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12 Severe Problems Of The Hyundai Santa Fe

12 Severe Problems Of The Hyundai Santa Fe

The American-made Hyundai Santa Fe is one of those cars that can do it all, from adventure to family. Spacious, good-looking, and increasingly popular are just some of the adjectives that would describe the Sante Fe. However, is it reliable? That is what we are here for. In this blog post, you will learn all the common problems, recalls, and faults of the Santa Fe. Below is the short answer.

Hyundai Santa Fe have various engine problems that can lead to complete engine failure or turbocharger failure, specifically in the 2.0/2.4L Theta II engine and the 3.3L Lambda engine. Also, steering problems are common; there were two recalls because of ABS problems and several complaints due to various suspension problems.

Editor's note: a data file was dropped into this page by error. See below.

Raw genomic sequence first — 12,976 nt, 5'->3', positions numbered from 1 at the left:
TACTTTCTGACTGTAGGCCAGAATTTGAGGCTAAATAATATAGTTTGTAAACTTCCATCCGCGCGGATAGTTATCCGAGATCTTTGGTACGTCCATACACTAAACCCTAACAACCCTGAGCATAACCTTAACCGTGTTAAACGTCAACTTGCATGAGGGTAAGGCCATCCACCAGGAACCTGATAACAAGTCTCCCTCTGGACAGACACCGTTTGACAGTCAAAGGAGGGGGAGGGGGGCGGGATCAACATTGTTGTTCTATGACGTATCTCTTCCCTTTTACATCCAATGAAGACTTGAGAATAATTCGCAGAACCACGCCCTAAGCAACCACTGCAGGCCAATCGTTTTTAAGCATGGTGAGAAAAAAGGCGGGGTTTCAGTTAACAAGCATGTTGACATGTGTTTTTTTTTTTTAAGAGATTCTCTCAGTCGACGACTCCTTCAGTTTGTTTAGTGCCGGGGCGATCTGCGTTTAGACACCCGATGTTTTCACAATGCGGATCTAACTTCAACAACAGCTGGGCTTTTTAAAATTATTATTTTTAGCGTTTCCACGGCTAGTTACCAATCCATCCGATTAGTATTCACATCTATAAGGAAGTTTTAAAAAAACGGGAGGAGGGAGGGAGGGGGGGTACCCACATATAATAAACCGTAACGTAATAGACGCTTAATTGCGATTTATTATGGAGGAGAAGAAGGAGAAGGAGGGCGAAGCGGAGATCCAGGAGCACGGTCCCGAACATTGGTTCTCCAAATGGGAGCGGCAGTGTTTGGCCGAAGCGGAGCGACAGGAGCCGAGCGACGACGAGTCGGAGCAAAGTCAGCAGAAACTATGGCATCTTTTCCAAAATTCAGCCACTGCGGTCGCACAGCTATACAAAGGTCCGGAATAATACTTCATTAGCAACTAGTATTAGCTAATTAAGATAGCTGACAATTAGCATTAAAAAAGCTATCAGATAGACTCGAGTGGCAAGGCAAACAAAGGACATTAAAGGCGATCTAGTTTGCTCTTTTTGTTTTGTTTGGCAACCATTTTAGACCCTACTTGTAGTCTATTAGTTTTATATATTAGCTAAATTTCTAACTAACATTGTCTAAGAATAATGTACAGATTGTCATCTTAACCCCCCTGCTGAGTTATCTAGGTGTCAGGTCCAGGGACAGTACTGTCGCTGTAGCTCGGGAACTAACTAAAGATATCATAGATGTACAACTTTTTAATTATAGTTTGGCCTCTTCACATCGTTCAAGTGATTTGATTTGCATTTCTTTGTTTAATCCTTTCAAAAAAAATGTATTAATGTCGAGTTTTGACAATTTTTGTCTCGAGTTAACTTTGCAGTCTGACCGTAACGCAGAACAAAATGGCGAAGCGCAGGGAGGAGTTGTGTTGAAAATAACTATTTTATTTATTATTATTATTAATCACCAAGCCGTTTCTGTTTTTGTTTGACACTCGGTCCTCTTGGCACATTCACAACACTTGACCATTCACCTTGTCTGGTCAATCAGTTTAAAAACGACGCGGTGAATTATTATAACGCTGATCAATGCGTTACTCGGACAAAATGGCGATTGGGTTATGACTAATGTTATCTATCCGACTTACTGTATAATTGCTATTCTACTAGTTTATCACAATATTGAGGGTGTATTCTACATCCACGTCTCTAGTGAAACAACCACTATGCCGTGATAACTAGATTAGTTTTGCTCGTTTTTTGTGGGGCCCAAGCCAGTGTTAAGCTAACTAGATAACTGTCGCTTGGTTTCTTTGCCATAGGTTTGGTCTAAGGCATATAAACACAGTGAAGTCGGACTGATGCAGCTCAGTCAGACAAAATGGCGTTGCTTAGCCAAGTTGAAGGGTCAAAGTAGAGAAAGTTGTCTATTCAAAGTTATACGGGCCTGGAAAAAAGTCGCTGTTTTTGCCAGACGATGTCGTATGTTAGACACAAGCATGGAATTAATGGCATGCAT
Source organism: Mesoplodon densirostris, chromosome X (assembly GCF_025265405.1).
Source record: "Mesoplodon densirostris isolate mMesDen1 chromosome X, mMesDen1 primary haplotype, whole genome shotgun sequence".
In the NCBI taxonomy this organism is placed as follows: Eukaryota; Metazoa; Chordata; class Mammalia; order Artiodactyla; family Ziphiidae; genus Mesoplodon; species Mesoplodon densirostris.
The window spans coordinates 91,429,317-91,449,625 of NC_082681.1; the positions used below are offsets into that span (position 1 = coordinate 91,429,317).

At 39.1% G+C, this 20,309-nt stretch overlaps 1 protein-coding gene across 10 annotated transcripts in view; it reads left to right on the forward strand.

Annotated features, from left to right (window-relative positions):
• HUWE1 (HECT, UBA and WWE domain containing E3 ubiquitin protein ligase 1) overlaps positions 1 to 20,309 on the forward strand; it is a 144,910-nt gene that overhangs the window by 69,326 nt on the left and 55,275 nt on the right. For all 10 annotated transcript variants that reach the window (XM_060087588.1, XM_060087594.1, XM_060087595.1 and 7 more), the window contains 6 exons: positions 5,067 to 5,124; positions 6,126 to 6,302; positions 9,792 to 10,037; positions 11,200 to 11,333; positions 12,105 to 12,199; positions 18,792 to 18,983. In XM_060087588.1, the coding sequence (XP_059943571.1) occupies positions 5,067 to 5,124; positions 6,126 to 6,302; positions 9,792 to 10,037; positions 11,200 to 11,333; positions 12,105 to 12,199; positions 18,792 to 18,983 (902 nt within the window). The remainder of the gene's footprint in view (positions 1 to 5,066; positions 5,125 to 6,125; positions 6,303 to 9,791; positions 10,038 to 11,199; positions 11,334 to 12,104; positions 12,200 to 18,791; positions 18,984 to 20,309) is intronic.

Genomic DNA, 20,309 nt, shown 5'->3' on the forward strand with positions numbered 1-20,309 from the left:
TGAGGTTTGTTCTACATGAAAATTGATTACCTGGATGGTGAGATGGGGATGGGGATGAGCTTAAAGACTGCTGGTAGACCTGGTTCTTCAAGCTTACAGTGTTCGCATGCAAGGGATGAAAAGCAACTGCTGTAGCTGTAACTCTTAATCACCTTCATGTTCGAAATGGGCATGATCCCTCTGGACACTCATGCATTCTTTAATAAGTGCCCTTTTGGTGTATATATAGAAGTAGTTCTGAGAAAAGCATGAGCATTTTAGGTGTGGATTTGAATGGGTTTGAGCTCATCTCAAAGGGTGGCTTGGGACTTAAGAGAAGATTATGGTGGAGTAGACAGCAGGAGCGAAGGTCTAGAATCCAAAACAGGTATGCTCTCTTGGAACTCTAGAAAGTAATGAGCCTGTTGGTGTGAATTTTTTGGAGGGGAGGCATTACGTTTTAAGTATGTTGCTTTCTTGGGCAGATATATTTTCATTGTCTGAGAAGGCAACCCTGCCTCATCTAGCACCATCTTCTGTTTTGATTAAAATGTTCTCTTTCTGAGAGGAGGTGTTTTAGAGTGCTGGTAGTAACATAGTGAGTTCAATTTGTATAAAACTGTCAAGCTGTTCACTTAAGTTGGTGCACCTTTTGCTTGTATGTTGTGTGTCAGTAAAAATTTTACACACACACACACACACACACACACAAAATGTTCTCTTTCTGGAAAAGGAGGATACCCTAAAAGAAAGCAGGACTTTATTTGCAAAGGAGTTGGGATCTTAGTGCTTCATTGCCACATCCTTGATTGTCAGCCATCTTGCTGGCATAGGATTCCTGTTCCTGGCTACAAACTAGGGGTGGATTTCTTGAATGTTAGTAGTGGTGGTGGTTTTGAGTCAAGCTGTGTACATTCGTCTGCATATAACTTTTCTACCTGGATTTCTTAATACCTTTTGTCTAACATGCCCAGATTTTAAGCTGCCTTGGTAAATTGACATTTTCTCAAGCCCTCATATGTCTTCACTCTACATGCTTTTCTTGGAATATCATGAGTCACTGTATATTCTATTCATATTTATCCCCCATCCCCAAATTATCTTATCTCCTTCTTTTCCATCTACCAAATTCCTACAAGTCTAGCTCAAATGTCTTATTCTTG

If you are anything like us, you are hungry for all the details. If you continue reading, we will discuss each of the problems above in greater detail. This includes quotes from actual Santa Fe owners and more. Keep reading!

1. Major Engine Problems – Theta II Engine

We already discussed the numerous problems of the Theta II engine in our reviews of specific Kia models, which are commercially labeled as the 2.0L and the 2.4L GDI engine. Kia and Hyundai shared these engines, and they suffered from numerous catastrophic issues.

The most known issue is related to the knocking sound of the engine and complete engine failures. This occurred as a consequence of residual debris being contained in the engine, which potentially caused a restriction of the oil flow to the main bearings.